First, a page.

Buying a company car?
Did you know General Motors sold 3 million cars in 2017? Ford Motors sold 2.5 million, and Toyota sold 2.4 million. Those numbers are for the U.S. alone.
Why is that important?
Whenever you consider buying a vehicle keep one thing in mind: you have options. Too often, car buyers stick to what they know. That limits their options.
If your next big purchase is a company car, a little research and a new strategy could save you tens of thousands of dollars. Start with the information in the sections below. Read on.
Brand New or Newish?
A new vehicle depreciates by thousands of dollars when you drive it off the lot. Yes. Seriously. The simple act of driving your brand new vehicle out of the parking lot costs you thousands of dollars.
If you own a business, you know the value of a buck. Throwing away thousands of dollars to ensure you’re the first person to own your car is a pointless financial endeavor. The first lesson in thinking outside the box during your next car purchase is to throw away your old preconceptions.
Used vehicles cost less. Period. When you take emotion out of the picture, logic dictates that you buy used.
That doesn’t mean you should jump on Craigslist or AutoTrader and start hunting around. Unless you’re an auto mechanic, you won’t have the skill set needed to assess a used car. You won’t know whether the motor’s in mint condition or ready to fall apart in a thousand miles.
You can, of course, hunt down a trustworthy mechanic. Then you can ask the owner of each prospective car if you can take their car in for thorough inspection. Unfortunately, this limits you to a small search area, and the inspection costs add up quickly.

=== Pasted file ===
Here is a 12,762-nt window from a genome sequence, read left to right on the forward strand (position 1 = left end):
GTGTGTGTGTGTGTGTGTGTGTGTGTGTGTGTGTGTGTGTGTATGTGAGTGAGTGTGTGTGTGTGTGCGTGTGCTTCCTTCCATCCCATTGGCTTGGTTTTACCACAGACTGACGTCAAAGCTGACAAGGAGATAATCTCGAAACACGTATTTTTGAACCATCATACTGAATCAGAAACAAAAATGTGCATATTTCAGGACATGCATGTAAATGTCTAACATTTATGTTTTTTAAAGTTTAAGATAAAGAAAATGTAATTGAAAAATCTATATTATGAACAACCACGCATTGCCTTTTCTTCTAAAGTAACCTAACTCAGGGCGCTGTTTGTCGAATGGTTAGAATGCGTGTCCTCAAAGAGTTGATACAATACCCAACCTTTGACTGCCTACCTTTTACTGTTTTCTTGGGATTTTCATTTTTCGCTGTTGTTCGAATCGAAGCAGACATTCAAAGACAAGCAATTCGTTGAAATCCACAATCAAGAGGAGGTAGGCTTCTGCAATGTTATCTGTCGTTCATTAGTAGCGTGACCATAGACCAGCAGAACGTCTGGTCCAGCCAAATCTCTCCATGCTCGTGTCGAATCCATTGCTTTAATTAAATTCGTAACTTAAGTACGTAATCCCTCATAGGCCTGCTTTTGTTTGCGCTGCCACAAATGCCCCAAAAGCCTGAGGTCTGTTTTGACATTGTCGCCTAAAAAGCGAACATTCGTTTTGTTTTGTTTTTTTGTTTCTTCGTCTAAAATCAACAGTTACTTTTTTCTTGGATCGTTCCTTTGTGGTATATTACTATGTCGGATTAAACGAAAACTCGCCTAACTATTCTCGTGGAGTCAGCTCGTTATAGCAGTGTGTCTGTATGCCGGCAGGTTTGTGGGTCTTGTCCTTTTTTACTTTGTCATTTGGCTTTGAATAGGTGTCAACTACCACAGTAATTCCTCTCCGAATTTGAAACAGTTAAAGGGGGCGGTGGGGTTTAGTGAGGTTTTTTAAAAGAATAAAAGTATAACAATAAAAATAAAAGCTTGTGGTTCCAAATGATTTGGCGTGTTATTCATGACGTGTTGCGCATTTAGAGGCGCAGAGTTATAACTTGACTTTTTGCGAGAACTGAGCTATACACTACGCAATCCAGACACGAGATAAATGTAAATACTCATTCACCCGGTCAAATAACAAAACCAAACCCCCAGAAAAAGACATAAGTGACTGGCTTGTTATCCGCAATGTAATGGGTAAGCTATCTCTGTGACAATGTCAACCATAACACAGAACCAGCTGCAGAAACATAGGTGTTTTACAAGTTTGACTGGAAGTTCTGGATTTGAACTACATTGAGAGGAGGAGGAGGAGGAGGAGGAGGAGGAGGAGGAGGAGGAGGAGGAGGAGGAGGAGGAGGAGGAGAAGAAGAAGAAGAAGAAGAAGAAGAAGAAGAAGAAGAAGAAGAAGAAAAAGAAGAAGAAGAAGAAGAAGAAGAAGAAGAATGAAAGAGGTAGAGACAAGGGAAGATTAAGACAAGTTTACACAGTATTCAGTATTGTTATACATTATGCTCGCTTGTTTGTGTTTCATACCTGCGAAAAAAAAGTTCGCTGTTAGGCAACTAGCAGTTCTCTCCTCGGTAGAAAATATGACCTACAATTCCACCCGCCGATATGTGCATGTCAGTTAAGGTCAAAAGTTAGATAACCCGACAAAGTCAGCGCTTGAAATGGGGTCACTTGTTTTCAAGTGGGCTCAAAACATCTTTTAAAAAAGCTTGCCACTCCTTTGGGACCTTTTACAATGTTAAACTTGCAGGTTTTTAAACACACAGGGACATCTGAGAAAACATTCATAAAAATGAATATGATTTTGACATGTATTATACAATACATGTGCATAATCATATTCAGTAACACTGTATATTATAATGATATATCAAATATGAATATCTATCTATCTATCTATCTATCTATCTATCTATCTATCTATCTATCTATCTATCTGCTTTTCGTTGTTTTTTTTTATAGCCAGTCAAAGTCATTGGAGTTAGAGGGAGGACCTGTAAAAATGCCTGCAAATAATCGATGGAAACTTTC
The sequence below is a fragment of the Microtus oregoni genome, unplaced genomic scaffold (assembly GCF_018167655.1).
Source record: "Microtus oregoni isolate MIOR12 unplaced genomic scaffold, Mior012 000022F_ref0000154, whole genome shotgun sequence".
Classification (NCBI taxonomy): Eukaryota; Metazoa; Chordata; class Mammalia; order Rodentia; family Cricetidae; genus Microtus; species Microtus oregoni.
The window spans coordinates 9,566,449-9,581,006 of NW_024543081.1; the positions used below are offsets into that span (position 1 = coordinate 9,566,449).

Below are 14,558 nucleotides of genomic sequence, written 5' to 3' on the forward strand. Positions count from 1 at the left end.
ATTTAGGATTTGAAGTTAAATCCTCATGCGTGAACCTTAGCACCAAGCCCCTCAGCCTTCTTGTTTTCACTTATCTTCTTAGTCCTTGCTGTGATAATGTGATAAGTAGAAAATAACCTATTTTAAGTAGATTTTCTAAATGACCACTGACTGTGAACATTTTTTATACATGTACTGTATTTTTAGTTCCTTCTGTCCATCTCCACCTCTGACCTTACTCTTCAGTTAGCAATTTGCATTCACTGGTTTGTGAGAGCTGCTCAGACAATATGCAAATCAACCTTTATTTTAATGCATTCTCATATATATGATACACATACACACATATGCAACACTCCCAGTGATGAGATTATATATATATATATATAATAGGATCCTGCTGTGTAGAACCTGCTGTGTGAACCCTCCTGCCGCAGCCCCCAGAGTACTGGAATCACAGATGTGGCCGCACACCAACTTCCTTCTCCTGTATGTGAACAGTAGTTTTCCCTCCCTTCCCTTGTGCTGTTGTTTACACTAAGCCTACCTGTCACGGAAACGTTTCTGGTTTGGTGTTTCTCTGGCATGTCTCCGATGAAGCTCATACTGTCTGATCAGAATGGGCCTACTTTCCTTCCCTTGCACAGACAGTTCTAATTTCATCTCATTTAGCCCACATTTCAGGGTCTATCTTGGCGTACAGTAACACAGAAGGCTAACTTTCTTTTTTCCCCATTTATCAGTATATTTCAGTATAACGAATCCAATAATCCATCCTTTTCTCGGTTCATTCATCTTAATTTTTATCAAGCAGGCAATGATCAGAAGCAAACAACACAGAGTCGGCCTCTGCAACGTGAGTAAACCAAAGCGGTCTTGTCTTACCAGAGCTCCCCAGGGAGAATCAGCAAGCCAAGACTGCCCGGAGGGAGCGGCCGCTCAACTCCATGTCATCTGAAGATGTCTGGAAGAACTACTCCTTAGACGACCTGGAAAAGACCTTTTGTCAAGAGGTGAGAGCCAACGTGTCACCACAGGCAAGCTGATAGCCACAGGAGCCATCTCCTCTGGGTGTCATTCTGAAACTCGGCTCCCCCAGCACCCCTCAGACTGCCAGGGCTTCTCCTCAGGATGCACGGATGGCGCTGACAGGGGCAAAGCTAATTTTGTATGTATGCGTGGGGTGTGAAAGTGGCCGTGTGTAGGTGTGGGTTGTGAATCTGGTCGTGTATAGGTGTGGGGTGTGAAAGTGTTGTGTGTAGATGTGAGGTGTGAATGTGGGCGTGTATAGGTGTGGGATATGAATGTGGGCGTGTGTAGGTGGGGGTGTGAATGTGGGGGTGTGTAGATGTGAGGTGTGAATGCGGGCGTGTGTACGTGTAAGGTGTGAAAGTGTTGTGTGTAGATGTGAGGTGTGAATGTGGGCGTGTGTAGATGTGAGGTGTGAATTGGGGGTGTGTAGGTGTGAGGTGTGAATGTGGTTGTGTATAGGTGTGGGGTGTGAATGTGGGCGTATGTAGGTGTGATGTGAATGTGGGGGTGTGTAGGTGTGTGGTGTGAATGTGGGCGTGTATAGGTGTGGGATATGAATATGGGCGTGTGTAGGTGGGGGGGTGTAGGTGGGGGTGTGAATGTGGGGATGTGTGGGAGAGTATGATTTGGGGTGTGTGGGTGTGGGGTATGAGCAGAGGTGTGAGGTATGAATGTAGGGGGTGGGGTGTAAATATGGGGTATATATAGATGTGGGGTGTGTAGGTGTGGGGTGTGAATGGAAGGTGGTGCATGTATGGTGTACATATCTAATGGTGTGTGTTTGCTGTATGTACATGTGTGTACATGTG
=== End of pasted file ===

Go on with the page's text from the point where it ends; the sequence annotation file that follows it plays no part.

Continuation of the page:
An alternative is to buy a certified pre-owned vehicle. They’re sold at dealerships. Essentially, the vehicle in question is fully reconditioned by factory-trained technicians.
They also come with a competitive warranty. It’s not quite as good as a new car warranty, but its close.
Almost every manufacturer now sells lightly used models which cost thousands less than their brand new cousins. With the warranties, they’re almost like new cars. Many dealers include extra incentives. Think free satellite radio, roadside assistance, and maintenance.
Purchase or Lease?
When you buy a business vehicle, there are specific benefits to leasing a car rather than buying it. But, you must keep a few things in mind:
- How many miles you drive in a year
- How long you’ll keep the vehicle
- How much you’re willing to spend on payments
When you lease a car, you have to pay exorbitant prices for every mile over the yearly limit. These limits vary, but they’re usually 10,000 or 12,000 per year. When you return your car at the end of your lease, you’ll have to pay for every mile over the limit.
If you keep the car for only 3-4 years, leases can be a good option. If you keep your cars until they’re old and rusty, purchasing is a better idea.
If you’re worried about the cost of monthly payments, leases typically cost you less than car loan payments.
There are some IRS deductions for business cars. Because you don’t own a leased vehicle, you can’t depreciate it on your business taxes. You can instead deduct part of the business percentage of your lease payment.